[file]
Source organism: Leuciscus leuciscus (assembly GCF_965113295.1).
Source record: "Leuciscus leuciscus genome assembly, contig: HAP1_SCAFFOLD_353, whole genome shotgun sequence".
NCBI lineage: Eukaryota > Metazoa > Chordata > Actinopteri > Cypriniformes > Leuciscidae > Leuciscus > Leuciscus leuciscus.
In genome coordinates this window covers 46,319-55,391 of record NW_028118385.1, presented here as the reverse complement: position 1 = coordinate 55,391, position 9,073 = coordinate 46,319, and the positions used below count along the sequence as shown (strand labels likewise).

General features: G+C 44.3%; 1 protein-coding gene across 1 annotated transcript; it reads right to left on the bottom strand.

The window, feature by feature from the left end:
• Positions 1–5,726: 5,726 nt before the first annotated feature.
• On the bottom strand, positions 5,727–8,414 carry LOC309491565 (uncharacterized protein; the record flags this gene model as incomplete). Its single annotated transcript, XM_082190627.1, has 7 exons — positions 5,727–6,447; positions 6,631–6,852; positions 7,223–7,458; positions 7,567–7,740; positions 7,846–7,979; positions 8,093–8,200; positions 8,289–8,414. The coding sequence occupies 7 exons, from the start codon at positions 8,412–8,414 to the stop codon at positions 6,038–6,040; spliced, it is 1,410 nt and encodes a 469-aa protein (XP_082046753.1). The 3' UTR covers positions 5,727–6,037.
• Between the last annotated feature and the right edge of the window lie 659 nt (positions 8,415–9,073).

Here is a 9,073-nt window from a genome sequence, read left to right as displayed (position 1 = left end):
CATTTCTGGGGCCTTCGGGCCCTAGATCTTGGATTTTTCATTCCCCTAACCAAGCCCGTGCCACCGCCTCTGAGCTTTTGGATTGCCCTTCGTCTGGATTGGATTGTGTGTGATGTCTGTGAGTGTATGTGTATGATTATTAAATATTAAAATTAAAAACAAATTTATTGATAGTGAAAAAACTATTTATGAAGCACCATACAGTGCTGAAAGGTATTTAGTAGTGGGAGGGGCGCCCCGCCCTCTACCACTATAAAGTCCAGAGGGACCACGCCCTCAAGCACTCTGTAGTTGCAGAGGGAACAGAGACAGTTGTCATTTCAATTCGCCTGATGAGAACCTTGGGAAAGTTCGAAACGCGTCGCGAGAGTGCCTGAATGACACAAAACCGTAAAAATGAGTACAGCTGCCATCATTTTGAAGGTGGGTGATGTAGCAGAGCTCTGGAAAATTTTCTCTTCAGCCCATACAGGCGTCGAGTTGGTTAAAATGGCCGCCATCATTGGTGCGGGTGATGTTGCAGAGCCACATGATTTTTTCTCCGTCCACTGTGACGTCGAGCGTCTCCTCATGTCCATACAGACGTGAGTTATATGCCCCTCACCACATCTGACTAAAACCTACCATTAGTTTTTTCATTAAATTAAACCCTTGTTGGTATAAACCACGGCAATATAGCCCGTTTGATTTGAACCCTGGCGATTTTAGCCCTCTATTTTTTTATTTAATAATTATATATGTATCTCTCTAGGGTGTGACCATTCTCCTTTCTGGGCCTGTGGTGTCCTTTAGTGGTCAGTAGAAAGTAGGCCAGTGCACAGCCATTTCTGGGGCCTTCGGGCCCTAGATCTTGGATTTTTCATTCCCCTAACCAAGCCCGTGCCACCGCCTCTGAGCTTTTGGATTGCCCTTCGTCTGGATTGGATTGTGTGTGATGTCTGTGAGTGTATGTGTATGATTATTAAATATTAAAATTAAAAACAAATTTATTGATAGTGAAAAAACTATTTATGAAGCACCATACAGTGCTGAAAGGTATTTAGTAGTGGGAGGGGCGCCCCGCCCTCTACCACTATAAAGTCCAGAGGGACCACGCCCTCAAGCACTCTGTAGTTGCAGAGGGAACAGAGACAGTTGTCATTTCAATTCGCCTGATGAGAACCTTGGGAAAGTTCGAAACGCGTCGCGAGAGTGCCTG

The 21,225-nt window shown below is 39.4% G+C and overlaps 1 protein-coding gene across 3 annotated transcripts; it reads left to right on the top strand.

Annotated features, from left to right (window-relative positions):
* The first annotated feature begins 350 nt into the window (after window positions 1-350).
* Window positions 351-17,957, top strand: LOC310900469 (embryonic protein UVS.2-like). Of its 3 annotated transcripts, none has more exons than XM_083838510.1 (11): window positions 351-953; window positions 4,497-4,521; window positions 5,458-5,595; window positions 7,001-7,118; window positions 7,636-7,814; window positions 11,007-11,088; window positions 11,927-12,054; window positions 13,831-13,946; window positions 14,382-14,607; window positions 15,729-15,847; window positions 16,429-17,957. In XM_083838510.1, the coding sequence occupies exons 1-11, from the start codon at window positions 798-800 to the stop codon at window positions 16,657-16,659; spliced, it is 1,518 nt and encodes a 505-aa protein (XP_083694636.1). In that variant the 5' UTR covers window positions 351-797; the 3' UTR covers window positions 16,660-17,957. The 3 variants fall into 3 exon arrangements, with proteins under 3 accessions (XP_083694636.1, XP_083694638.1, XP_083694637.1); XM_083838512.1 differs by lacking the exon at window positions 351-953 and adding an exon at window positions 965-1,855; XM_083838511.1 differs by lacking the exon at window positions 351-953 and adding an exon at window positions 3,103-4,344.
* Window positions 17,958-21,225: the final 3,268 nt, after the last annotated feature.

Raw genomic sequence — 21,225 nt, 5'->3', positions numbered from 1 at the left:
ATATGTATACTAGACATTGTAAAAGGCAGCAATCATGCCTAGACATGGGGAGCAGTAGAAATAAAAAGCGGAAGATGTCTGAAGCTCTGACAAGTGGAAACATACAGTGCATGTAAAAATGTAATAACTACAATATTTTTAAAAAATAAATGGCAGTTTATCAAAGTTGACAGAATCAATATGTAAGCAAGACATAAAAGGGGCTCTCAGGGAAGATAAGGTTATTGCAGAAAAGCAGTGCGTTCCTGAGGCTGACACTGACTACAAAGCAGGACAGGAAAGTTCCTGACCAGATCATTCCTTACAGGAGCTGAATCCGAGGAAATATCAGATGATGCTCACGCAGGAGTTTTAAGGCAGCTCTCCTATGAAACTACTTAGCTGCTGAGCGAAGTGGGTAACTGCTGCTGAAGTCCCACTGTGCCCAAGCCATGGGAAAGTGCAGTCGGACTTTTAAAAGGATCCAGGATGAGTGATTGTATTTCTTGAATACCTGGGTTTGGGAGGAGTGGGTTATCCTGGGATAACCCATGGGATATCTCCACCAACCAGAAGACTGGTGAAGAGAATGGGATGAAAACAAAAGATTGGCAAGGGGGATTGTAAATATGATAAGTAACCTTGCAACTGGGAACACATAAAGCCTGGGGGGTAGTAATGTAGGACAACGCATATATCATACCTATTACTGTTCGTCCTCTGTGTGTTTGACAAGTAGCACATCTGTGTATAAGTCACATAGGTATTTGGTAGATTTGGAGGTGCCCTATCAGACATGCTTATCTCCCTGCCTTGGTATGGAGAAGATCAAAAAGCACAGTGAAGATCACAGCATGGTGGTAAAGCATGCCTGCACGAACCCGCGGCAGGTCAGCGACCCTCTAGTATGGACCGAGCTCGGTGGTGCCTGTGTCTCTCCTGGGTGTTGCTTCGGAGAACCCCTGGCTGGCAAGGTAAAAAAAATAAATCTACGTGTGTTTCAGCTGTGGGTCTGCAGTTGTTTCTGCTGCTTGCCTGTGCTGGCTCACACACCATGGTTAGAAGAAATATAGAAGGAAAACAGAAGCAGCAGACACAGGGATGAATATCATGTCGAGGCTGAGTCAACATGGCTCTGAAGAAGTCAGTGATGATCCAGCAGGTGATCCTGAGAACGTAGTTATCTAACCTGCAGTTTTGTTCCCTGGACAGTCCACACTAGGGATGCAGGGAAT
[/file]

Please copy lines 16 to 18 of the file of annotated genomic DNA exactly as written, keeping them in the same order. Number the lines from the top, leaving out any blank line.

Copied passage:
* Window positions 17,958-21,225: the final 3,268 nt, after the last annotated feature.

Raw genomic sequence — 21,225 nt, 5'->3', positions numbered from 1 at the left:
ATATGTATACTAGACATTGTAAAAGGCAGCAATCATGCCTAGACATGGGGAGCAGTAGAAATAAAAAGCGGAAGATGTCTGAAGCTCTGACAAGTGGAAACATACAGTGCATGTAAAAATGTAATAACTACAATATTTTTAAAAAATAAATGGCAGTTTATCAAAGTTGACAGAATCAATATGTAAGCAAGACATAAAAGGGGCTCTCAGGGAAGATAAGGTTATTGCAGAAAAGCAGTGCGTTCCTGAGGCTGACACTGACTACAAAGCAGGACAGGAAAGTTCCTGACCAGATCATTCCTTACAGGAGCTGAATCCGAGGAAATATCAGATGATGCTCACGCAGGAGTTTTAAGGCAGCTCTCCTATGAAACTACTTAGCTGCTGAGCGAAGTGGGTAACTGCTGCTGAAGTCCCACTGTGCCCAAGCCATGGGAAAGTGCAGTCGGACTTTTAAAAGGATCCAGGATGAGTGATTGTATTTCTTGAATACCTGGGTTTGGGAGGAGTGGGTTATCCTGGGATAACCCATGGGATATCTCCACCAACCAGAAGACTGGTGAAGAGAATGGGATGAAAACAAAAGATTGGCAAGGGGGATTGTAAATATGATAAGTAACCTTGCAACTGGGAACACATAAAGCCTGGGGGGTAGTAATGTAGGACAACGCATATATCATACCTATTACTGTTCGTCCTCTGTGTGTTTGACAAGTAGCACATCTGTGTATAAGTCACATAGGTATTTGGTAGATTTGGAGGTGCCCTATCAGACATGCTTATCTCCCTGCCTTGGTATGGAGAAGATCAAAAAGCACAGTGAAGATCACAGCATGGTGGTAAAGCATGCCTGCACGAACCCGCGGCAGGTCAGCGACCCTCTAGTATGGACCGAGCTCGGTGGTGCCTGTGTCTCTCCTGGGTGTTGCTTCGGAGAACCCCTGGCTGGCAAGGTAAAAAAAATAAATCTACGTGTGTTTCAGCTGTGGGTCTGCAGTTGTTTCTGCTGCTTGCCTGTGCTGGCTCACACACCATGGTTAGAAGAAATATAGAAGGAAAACAGAAGCAGCAGACACAGGGATGAATATCATGTCGAGGCTGAGTCAACATGGCTCTGAAGAAGTCAGTGATGATCCAGCAGGTGATCCTGAGAACGTAGTTATCTAACCTGCAGTTTTGTTCCCTGGACAGTCCACACTAGGGATGCAGGGAAT